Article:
How to tell "the good fight" from a bad one against liberal democracy's enemies?
In 1941, a 17-year-old at Exeter struggled with that question as World War II raged in Europe and storm clouds gathered over America. Wrestling with his demons under New Hampshire's charcoal skies, he penned this sonnet:
A little-remarked virtue of Al Gore's An Inconvenient Truth is its graphic rendering of The Parable of the Frog. What? You don't know about it and aren't haunted by it day and night? Well, if you're a journalist in Washington or New York, it's no wonder. You and some colleagues are probably the hapless frog himself.
I encountered the frog story two years ago in America Alone: The Neoconservatives and the Global Order, a book by conservative diplomats Stefan Halper and Jonathan Clarke that assailed lies and scare tactics used by Bill Kristol and others to whip up popular support for Bush's terror war and his bread-and-circus economy.
In a recent New York Times review of America at the Crossroads -- Francis Fukayama's account of his change of heart on the Iraq War and the national-security strategy behind it -- Paul Berman revealed perhaps more than he intended about pro-war intellectuals who are now wavering. Like Berman more than like Fukuyama, many public thinkers who trumpeted reasons to invade Iraq -- David Brooks, Peter Beinart, and Charles Krauthammer come Immediately to mind -- have lately been squirming, bobbing, weaving, joking lamely, and sometimes even feigning a stay-the-course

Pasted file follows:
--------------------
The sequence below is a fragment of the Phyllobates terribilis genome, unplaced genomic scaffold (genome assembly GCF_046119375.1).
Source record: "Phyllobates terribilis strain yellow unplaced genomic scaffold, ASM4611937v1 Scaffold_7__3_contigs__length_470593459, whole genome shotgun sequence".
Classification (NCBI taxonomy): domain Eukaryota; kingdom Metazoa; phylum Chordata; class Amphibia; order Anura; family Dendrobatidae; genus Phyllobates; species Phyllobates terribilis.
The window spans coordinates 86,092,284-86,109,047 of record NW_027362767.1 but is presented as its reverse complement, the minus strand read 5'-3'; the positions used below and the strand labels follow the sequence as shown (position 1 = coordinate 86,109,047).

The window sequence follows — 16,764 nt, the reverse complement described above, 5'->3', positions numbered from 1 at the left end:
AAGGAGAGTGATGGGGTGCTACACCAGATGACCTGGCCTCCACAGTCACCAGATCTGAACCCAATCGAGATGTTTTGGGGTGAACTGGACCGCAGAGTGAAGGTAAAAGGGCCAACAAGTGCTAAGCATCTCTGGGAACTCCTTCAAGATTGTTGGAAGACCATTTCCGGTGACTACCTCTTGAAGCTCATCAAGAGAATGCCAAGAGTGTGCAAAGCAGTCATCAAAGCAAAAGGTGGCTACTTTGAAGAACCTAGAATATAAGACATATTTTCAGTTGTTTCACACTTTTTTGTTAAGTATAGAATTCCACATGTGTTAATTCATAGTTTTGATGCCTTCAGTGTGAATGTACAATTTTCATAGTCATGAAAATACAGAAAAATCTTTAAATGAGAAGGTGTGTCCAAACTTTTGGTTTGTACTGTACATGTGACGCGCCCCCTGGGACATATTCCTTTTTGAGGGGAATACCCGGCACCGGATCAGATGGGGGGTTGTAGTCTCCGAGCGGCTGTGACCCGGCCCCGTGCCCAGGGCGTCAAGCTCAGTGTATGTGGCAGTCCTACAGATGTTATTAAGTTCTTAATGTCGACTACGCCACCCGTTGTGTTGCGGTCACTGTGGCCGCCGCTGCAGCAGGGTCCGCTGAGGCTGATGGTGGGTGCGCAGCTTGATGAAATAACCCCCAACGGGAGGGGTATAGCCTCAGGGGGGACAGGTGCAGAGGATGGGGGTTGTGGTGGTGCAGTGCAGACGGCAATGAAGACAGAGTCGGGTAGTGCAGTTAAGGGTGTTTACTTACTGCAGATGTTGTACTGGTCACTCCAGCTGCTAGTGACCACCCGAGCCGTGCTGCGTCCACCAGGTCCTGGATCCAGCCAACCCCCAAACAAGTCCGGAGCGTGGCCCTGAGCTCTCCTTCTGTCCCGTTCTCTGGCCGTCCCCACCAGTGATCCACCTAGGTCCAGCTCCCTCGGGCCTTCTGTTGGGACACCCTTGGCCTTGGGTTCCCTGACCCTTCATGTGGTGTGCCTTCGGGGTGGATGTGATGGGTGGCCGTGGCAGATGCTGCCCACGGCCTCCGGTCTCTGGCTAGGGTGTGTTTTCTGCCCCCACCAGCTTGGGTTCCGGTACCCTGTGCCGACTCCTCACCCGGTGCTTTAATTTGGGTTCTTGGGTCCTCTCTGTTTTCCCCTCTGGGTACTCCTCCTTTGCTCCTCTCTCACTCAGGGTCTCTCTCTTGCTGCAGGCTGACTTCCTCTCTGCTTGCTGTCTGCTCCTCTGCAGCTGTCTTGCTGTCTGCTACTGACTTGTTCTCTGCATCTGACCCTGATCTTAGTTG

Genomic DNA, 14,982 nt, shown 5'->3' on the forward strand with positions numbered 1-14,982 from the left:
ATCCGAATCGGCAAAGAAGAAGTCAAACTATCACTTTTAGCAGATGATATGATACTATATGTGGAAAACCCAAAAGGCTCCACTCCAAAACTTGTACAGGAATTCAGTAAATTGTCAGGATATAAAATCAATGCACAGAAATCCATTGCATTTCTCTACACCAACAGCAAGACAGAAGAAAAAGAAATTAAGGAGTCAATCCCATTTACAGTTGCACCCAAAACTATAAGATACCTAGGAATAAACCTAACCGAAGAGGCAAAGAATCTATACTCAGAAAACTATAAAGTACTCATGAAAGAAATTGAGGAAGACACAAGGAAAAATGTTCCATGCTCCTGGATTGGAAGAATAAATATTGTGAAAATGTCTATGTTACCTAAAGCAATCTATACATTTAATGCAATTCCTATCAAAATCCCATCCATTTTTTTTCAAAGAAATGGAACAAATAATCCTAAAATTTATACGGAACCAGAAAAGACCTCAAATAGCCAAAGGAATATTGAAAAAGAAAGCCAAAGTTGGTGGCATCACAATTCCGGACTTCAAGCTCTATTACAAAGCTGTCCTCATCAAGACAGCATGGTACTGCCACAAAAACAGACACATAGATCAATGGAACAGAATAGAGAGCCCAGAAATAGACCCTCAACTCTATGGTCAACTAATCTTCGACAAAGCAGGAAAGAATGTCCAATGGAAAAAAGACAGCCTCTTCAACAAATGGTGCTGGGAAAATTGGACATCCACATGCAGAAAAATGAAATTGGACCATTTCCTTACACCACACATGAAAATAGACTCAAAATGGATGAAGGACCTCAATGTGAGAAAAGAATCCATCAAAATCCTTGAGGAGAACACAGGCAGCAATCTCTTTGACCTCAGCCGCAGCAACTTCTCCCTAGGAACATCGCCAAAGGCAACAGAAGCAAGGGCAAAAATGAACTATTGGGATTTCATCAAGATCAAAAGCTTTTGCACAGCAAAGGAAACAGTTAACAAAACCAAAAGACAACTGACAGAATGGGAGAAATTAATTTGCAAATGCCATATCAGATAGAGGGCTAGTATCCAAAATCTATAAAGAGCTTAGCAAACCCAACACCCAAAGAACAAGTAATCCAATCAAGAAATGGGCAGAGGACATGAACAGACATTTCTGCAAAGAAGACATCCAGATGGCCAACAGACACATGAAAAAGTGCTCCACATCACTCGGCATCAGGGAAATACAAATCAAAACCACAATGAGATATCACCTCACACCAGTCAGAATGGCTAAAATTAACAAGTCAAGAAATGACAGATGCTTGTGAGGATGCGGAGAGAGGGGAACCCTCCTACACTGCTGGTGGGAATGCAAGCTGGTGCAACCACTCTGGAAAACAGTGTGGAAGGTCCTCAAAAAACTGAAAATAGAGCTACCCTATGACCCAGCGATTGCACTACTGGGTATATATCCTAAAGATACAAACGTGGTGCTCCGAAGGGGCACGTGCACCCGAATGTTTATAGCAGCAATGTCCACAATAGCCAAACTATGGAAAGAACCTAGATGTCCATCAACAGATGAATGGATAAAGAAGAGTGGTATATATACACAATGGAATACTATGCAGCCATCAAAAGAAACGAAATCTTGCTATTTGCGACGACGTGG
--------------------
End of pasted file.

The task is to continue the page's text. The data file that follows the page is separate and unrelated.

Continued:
They're beginning to look like the old Saturday-morning cartoon character Wile E. Coyote, running in hot pursuit of the Road Runner, zooming right off a cliff and continuing to run through thin air -- until he takes a look around, gulps, and plummets straight down.
Well, the conservative-movement pundits hot in pursuit of liberal-faculty subversion on the nation's campuses aren't gulping just yet. After losing their battle to keep Lawrence Summers president of Harvard by blaming his travails on politically correct professors, they've rushed on to blame diversity
In an unforgettable review-essay in the June 2004 Washington Monthly, Nicholas Confessore detailed New York Times columnist David Brooks' maddening habit of oscillating between hard-nosed journalism and conservative-movement hackery. In the first kind of column, Confessore showed, Brooks will do some serious reporting or at least chin-stroking, sounding for all the world like a disinterested public savant; but in another, he'll gyrate and propagandize shamelessly for movement